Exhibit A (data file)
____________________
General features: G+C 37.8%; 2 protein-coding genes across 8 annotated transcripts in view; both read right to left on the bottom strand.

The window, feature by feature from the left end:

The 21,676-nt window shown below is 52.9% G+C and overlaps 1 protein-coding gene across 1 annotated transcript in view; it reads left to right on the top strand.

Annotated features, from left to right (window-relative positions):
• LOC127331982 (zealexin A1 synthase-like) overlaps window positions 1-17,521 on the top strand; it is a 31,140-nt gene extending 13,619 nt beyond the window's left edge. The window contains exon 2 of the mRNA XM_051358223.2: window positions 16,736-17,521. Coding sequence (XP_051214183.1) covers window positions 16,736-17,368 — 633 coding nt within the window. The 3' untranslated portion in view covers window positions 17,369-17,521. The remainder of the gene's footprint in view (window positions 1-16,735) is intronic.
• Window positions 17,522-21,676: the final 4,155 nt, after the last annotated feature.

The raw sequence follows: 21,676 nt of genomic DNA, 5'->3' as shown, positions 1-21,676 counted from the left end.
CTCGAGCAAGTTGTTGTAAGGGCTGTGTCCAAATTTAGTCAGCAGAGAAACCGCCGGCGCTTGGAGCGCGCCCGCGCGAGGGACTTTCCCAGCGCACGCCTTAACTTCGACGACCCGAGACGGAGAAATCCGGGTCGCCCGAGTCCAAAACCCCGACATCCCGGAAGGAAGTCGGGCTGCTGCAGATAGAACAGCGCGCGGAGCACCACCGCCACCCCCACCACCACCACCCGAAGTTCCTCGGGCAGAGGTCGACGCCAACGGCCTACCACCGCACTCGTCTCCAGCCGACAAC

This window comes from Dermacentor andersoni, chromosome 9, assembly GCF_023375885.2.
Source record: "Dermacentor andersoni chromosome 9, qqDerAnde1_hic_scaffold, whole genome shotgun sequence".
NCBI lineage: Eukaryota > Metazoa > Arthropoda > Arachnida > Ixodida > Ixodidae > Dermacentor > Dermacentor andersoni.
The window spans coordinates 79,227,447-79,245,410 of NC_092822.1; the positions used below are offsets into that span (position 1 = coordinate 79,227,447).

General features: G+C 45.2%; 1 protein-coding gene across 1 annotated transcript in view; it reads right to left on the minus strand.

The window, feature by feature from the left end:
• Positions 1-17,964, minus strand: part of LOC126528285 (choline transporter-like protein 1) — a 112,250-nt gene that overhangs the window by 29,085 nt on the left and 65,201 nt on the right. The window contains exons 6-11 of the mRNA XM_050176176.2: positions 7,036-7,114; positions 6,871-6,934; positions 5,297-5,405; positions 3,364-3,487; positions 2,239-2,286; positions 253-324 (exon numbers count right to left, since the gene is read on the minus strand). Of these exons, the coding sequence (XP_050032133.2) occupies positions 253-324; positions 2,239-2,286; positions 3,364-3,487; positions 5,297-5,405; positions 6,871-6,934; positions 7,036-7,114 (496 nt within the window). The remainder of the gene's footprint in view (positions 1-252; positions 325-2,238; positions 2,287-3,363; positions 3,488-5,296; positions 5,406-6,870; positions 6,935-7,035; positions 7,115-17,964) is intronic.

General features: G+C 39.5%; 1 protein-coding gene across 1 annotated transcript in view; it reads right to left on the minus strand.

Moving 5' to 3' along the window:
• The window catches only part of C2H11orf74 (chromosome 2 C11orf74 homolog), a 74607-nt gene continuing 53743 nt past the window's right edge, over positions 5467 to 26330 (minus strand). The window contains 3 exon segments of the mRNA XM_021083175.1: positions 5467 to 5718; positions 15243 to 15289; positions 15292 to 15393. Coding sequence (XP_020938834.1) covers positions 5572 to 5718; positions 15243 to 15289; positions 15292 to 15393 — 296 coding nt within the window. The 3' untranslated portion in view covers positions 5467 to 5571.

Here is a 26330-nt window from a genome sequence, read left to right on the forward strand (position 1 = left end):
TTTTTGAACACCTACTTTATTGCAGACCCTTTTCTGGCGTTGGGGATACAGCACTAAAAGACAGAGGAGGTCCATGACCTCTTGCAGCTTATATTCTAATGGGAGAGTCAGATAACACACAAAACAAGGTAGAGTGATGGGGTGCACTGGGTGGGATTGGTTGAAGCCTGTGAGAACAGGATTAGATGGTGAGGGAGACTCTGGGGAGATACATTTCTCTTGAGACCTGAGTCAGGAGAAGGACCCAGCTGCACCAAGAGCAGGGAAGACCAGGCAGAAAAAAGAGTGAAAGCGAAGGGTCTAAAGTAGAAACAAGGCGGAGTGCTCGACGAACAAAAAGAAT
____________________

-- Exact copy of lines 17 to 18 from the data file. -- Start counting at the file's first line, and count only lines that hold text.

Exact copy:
Moving 5' to 3' along the window:
• The window catches only part of C2H11orf74 (chromosome 2 C11orf74 homolog), a 74607-nt gene continuing 53743 nt past the window's right edge, over positions 5467 to 26330 (minus strand). The window contains 3 exon segments of the mRNA XM_021083175.1: positions 5467 to 5718; positions 15243 to 15289; positions 15292 to 15393. Coding sequence (XP_020938834.1) covers positions 5572 to 5718; positions 15243 to 15289; positions 15292 to 15393 — 296 coding nt within the window. The 3' untranslated portion in view covers positions 5467 to 5571.